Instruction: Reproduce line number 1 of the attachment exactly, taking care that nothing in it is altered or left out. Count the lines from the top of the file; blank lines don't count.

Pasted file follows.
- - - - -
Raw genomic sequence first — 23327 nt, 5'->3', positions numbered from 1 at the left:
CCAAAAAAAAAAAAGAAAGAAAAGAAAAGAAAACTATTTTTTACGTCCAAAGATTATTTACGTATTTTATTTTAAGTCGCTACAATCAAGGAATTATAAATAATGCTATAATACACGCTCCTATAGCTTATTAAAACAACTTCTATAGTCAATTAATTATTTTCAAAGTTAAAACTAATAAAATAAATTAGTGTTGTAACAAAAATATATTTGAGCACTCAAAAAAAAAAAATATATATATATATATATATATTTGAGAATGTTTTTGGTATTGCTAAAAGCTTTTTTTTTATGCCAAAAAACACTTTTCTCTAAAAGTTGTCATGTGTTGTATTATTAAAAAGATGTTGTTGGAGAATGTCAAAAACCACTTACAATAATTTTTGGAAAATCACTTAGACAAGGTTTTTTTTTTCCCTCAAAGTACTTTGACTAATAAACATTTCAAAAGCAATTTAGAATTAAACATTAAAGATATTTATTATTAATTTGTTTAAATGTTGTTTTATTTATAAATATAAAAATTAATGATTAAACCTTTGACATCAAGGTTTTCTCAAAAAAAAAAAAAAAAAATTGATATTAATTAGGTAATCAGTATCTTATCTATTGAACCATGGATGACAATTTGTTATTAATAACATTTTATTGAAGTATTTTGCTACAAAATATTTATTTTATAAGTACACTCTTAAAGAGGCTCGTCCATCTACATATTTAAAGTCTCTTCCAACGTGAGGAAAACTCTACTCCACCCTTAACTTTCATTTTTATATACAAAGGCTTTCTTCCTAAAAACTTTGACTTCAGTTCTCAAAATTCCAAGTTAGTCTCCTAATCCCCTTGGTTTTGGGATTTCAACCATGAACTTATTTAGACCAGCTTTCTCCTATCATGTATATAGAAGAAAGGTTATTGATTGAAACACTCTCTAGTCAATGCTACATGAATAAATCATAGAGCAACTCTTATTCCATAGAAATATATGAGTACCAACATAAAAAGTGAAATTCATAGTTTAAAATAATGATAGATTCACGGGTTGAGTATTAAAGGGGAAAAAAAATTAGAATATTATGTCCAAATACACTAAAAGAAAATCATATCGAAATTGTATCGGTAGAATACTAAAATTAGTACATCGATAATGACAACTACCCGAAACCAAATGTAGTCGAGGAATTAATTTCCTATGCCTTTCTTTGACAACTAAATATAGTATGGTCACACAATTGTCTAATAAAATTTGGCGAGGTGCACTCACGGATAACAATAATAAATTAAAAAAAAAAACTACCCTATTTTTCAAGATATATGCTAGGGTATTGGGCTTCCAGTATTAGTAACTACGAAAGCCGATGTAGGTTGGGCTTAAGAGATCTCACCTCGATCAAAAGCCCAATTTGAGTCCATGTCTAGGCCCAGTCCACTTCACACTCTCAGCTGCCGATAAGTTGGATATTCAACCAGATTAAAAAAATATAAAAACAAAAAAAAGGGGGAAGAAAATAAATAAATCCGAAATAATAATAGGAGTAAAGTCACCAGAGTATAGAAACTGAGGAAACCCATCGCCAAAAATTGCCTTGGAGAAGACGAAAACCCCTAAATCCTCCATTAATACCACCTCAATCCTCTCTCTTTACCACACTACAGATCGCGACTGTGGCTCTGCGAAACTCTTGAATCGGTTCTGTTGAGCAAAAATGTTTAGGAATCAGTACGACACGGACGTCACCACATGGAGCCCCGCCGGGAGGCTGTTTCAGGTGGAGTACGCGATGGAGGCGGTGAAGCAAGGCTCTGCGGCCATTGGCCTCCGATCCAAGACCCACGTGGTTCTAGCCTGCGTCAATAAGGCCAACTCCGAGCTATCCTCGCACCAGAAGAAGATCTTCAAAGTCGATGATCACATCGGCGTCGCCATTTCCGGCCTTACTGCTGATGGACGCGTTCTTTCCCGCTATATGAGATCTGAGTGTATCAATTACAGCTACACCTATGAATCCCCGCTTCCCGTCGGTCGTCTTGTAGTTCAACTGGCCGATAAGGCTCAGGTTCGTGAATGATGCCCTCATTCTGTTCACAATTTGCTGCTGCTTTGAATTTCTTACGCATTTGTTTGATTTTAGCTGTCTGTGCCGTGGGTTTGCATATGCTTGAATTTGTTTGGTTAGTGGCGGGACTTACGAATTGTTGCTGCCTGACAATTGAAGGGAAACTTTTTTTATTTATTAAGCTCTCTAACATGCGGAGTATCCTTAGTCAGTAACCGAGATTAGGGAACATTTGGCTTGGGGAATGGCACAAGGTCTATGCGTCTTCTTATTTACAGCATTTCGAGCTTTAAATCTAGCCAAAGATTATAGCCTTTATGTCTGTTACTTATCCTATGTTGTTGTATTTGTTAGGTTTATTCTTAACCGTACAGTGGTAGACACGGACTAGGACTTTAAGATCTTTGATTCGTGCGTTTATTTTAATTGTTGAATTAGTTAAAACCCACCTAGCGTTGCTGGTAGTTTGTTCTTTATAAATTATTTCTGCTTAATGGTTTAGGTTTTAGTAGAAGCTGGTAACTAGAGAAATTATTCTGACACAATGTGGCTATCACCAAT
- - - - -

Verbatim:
Raw genomic sequence first — 23327 nt, 5'->3', positions numbered from 1 at the left: